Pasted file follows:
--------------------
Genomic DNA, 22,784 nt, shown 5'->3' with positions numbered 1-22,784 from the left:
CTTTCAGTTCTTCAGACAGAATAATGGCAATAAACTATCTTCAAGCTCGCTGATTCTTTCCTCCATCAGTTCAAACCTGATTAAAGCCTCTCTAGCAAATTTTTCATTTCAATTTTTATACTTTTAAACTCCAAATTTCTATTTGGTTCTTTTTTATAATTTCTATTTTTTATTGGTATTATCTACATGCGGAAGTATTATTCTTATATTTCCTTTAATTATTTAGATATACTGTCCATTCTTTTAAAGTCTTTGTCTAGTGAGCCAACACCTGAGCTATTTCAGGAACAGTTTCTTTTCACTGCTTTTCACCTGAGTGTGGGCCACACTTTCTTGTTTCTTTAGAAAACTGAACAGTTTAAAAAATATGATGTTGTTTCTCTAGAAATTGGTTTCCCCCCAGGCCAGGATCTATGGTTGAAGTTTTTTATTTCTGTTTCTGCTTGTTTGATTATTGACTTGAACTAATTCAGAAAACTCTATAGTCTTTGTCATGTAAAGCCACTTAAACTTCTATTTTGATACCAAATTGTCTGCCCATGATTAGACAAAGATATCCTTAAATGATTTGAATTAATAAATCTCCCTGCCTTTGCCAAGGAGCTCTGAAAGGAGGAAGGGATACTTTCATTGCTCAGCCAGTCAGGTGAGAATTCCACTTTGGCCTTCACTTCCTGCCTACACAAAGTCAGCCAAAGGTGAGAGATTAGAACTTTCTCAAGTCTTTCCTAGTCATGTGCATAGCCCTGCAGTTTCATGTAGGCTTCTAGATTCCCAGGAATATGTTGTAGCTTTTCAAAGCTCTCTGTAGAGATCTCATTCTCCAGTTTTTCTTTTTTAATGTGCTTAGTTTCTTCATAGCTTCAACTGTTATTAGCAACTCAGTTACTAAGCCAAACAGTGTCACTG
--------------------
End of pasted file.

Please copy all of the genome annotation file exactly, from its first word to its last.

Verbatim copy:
Genomic DNA, 22,784 nt, shown 5'->3' with positions numbered 1-22,784 from the left:
CTTTCAGTTCTTCAGACAGAATAATGGCAATAAACTATCTTCAAGCTCGCTGATTCTTTCCTCCATCAGTTCAAACCTGATTAAAGCCTCTCTAGCAAATTTTTCATTTCAATTTTTATACTTTTAAACTCCAAATTTCTATTTGGTTCTTTTTTATAATTTCTATTTTTTATTGGTATTATCTACATGCGGAAGTATTATTCTTATATTTCCTTTAATTATTTAGATATACTGTCCATTCTTTTAAAGTCTTTGTCTAGTGAGCCAACACCTGAGCTATTTCAGGAACAGTTTCTTTTCACTGCTTTTCACCTGAGTGTGGGCCACACTTTCTTGTTTCTTTAGAAAACTGAACAGTTTAAAAAATATGATGTTGTTTCTCTAGAAATTGGTTTCCCCCCAGGCCAGGATCTATGGTTGAAGTTTTTTATTTCTGTTTCTGCTTGTTTGATTATTGACTTGAACTAATTCAGAAAACTCTATAGTCTTTGTCATGTAAAGCCACTTAAACTTCTATTTTGATACCAAATTGTCTGCCCATGATTAGACAAAGATATCCTTAAATGATTTGAATTAATAAATCTCCCTGCCTTTGCCAAGGAGCTCTGAAAGGAGGAAGGGATACTTTCATTGCTCAGCCAGTCAGGTGAGAATTCCACTTTGGCCTTCACTTCCTGCCTACACAAAGTCAGCCAAAGGTGAGAGATTAGAACTTTCTCAAGTCTTTCCTAGTCATGTGCATAGCCCTGCAGTTTCATGTAGGCTTCTAGATTCCCAGGAATATGTTGTAGCTTTTCAAAGCTCTCTGTAGAGATCTCATTCTCCAGTTTTTCTTTTTTAATGTGCTTAGTTTCTTCATAGCTTCAACTGTTATTAGCAACTCAGTTACTAAGCCAAACAGTGTCACTG